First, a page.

Intel Core i7-4960X One Core
Go ahead, laugh.

That all said, IV-E looks to be a good follow-up to SB-E, although it does seem to deliver just what we expected, with no surprises (some might call that a good thing). While I got burned in our attempted testing, not everyone did. If you can’t wait for our look, we’d recommend checking out the reviews at HotHardware, PC Perspective and The Tech Report.

  • Hubert J Farnsworth

    I pretty excited for your review!!!! Hurry hurry Asus

    • Rob Williams

      ASUS just hit me with a fresh EFI, so I should be good to go.

      • Hubert J Farnsworth


  • Kougar

    I can’t believe Intel is not going to update their X79 boards to accept Ivy-E chips, anyone with an Intel board is SOL. Anyone that dumps $1k on a 4960X may be unhappy to learn there’s a chip in the works with literally twice everything that’s gonna hit the Xeon market soon, too.

    The BIOS thing was also an Intel problem, Intel waited until just a couple weeks ago to deliver final BIOS code to motherboard vendors, other sites have had stability issues with 32GB of kit.

    • Rob Williams

      The excuse from Intel will be the same excuse from most vendors… older X79 boards wouldn’t see an EFI release if not for IV-E, so it’s not going to see one because of IV-E (it’s not common to see new BIOS releases 2 years after-the-fact).

      Some vendors might also decide that it’s not needed for some boards. They’re limited to the amount of code that can go into an EFI, so if they add support for IV-E, they might have to remove some other feature that people have come to expect from their board. It’s a fine-line.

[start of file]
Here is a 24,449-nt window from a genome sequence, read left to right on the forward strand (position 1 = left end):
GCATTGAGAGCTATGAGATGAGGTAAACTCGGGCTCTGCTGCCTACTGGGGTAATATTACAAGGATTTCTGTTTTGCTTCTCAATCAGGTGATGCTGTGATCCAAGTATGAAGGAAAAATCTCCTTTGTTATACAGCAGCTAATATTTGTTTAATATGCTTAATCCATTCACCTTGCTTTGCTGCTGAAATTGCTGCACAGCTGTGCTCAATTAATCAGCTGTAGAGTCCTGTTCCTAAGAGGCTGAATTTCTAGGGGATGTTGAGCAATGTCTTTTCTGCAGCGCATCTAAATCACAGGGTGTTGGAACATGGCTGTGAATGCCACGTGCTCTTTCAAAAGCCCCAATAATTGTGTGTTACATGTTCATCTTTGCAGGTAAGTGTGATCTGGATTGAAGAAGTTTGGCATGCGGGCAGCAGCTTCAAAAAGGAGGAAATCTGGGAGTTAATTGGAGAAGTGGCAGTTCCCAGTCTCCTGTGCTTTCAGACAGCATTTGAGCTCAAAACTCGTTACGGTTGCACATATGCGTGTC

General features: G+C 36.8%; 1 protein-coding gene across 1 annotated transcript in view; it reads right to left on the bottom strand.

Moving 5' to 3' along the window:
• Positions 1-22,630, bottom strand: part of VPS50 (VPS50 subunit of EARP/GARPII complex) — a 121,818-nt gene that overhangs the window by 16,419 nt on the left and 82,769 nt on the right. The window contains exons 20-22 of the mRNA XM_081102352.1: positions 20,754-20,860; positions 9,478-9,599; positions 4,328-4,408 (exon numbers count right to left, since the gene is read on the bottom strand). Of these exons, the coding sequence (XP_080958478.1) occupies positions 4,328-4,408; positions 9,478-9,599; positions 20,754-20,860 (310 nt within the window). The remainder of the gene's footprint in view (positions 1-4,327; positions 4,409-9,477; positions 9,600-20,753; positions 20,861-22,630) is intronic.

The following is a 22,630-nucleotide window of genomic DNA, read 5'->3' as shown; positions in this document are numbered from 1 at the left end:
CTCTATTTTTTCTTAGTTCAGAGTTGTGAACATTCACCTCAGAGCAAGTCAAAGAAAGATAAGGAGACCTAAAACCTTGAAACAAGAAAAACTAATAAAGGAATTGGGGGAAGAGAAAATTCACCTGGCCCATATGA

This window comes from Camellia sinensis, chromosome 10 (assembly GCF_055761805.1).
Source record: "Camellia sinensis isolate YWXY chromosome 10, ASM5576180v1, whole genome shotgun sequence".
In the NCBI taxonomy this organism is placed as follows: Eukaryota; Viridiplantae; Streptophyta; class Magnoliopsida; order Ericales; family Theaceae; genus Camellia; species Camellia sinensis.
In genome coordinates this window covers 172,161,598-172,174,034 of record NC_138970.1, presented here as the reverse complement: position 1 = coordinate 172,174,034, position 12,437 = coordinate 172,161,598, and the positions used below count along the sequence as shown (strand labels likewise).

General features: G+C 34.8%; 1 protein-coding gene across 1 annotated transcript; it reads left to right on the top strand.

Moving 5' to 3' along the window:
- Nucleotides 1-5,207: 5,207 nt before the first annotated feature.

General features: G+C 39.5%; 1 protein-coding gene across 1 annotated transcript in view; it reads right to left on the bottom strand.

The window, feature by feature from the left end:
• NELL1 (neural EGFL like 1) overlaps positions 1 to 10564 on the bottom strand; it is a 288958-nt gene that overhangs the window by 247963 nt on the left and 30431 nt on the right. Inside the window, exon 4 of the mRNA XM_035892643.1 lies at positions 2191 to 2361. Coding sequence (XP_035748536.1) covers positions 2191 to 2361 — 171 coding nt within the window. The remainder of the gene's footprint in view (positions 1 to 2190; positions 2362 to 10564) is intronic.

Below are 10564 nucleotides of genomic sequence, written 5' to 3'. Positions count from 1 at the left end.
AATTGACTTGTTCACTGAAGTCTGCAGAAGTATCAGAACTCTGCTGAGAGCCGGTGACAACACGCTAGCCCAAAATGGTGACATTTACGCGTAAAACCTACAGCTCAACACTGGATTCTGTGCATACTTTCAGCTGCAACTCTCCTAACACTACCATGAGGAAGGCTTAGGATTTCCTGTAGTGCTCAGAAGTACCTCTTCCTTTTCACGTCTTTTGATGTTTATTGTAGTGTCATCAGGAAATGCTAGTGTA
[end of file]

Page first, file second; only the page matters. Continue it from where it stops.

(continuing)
As for the final BIOS code getting sent to vendors, that’s true, and a little disturbing. I was talking to a vendor a few weeks ago – two weeks before we received our Core i7-4960X sample – and they didn’t have the final BIOS code yet. It seemed at that point that the IV-E launch wouldn’t take place at the very start of this month, but lo and behold :D

      As for IV-E’s allure, I do wish it was released as an eight-core part.

      • Kougar

        Had a nice reply typed up, then the auto-page reload wiped it as I was finishing.

        Not going to retype it, but suffice to say any size-excuses would be total BS for any one of a half-dozen reasons. Intel only made the decision because they are exiting the motherboard business and no longer have new boards coming out.

        Also, I’m not aware of anyone else except Intel that isn’t updating their X79 hardware. Only one manufacturer has done this that I know of within recent launches, so I’ll keep on eye on them.

        • Rob Williams

          This vendor I spoke to disagrees, but I am not an EFI designer so I can’t state with certainty how off-the-mark they are.

          Also, AFAIK, not all X79 boards are going to support IV-E. I was told my ASUS, GIGABYTE and MSI that it’d be on a per-board basis, and it was generally going to be the higher-end boards that would have IV-E support added.